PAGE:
At the outset of summer in 1990, a Houston gangsta rap group called the Geto Boys was poised to debut its self-titled third album under the guidance of hip-hop guru Rick Rubin. What might have been a low-profile remix release from a little-known corner of the rap universe began to make headlines when the album's distributor refused to work with the group, citing its violent and depraved lyrics. When The Geto Boys was finally released, chain stores refused to stock it, concert promoters canceled the group's performances, and veteran rock critic Robert Christgau declared the group "sick motherfuckers."
One quarter of a century later the album is considered a hardcore classic, having left an immutable influence on gangsta rap, horrorcore, and the rise of Southern hip-hop.
Charting the rise of the Geto Boys from the earliest days of Houston's rap scene, Rolf Potts documents a moment in music history when hip-hop was beginning to replace rock as the transgressive sound of American youth. In creating an album that was both sonically innovative and unprecedentedly vulgar, the Geto Boys were accomplishing something that went beyond music. To paraphrase a sentiment from Don DeLillo, this group of young men from Houston's Fifth Ward ghetto had figured out the "language of being noticed" — which is, in the end, the only language America understands.
Potts' psycho-geographical exploration of the Geto Boys' widely censored 1990 album goes beyond music criticism and wrestles with something deeper. ...As each short chapter adds another layer to the narrative, the story of Houston's pioneering gangsta rappers begins to sound like a secret history of late-twentieth-century America. —Philadelphia Inquirer
The Geto Boys is a welcome addition to the 33 1/3 canon, as it brings some much-needed diversity on several levels...Potts delivers a strong history lesson that is well-researched and gives the Geto Boys their due as hip-hop pioneers. —Houston Press
Potts doesn't come right out and say he's approaching gangsta rap as a travel writer, but his analysis [of The Geto Boys] is firmly rooted in attention to place, and the histories that inform it. ...[An] intriguing journey into an album and an area of Houston that feel relevant and essential, even though they lie well off the beaten path of American pop-culture. --Chicago Newcity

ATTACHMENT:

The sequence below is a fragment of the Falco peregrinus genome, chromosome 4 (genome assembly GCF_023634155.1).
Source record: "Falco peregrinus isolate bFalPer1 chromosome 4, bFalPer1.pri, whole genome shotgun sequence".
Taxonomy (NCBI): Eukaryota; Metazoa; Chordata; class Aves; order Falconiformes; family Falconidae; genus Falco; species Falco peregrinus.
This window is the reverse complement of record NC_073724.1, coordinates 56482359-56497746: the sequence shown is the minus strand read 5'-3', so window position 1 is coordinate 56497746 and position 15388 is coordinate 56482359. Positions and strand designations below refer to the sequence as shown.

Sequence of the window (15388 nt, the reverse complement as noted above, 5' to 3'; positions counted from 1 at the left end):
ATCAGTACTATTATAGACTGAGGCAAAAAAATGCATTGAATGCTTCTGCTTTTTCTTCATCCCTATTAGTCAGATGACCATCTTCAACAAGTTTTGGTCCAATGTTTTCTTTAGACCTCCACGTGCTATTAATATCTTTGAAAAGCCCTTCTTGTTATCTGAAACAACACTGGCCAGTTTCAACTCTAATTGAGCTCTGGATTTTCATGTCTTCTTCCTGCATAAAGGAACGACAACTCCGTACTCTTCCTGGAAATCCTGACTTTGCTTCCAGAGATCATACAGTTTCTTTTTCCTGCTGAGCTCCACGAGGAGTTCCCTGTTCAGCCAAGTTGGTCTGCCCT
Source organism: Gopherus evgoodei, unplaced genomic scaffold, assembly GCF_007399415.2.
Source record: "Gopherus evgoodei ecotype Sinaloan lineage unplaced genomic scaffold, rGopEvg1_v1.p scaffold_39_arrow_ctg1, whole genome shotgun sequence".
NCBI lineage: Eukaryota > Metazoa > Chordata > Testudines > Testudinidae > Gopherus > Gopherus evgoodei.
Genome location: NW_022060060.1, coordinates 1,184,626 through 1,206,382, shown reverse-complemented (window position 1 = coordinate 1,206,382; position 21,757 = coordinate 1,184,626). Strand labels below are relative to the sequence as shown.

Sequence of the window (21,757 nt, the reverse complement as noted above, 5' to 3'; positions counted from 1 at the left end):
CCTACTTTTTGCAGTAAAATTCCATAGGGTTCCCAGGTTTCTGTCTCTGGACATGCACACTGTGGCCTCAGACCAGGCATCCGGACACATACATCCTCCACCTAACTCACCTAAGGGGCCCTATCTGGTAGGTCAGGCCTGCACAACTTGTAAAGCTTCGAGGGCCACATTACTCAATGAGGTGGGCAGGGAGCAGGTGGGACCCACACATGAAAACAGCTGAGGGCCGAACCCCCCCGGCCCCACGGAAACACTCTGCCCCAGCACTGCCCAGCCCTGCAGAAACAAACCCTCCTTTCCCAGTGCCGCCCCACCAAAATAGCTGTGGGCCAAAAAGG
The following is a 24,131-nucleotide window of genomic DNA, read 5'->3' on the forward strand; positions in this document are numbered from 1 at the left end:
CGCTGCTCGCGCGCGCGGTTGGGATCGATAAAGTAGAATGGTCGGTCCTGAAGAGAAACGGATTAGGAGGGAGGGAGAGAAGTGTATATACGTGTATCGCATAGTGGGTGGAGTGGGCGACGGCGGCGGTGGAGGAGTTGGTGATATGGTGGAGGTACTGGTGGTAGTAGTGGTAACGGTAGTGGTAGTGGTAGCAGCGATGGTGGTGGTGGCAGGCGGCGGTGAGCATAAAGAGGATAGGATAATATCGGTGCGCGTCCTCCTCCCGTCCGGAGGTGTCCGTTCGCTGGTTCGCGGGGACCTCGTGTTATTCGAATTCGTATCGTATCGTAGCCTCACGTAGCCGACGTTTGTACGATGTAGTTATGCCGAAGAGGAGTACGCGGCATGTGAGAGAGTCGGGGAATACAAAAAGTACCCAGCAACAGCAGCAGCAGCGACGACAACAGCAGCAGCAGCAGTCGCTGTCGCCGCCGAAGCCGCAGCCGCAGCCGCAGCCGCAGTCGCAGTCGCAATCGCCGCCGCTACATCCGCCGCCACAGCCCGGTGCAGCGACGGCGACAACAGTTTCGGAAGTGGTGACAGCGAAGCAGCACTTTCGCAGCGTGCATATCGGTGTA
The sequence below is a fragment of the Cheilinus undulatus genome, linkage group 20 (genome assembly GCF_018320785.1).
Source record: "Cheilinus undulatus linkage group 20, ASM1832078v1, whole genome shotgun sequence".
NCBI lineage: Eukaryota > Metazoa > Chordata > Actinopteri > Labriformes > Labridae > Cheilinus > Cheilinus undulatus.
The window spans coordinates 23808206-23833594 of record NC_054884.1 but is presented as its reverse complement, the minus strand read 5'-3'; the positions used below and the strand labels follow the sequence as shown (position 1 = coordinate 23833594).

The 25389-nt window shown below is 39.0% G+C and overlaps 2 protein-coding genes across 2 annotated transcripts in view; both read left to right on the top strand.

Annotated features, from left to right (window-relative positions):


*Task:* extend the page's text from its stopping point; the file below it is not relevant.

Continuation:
If you’re looking for a book that is not just about music but the cultural factors that surrounded an album's origins, this is the perfect choice. —HiFi Noise
Hip-hop, particularly gangsta rap, also attracts listeners for whom the “ghetto” is a place of adventure … an imaginary alternative to suburban boredom. — Robin D.G. Kelley, “Lookin’ for the ‘Real’ Nigga” (1997)
One year after I graduated from college, having saved up some money from a landscaping job in the Pacific Northwest, I set out to explore North America by Volkswagen Vanagon for what eventually became eight months. At that point in my life I’d traveled so little that most every place on my itinerary felt laced with novelty and excitement. Over the course of that year I would survive the devastation of southern California’s Northridge earthquake, subject myself to the drunken scrum of a New Orleans Mardi Gras, and set foot in New York City for the very first time. I would hike to the bottom of the Grand Canyon, raft North Carolina whitewater, camp in the mountains of Vermont, and backpack through fire-scarred Yellowstone backcountry.
Of all the places I was about to experience that year, however, no metropolis or national park topped the sense of anticipation — and foreboding — I felt whenever I considered my plans to visit Fifth Ward, Texas.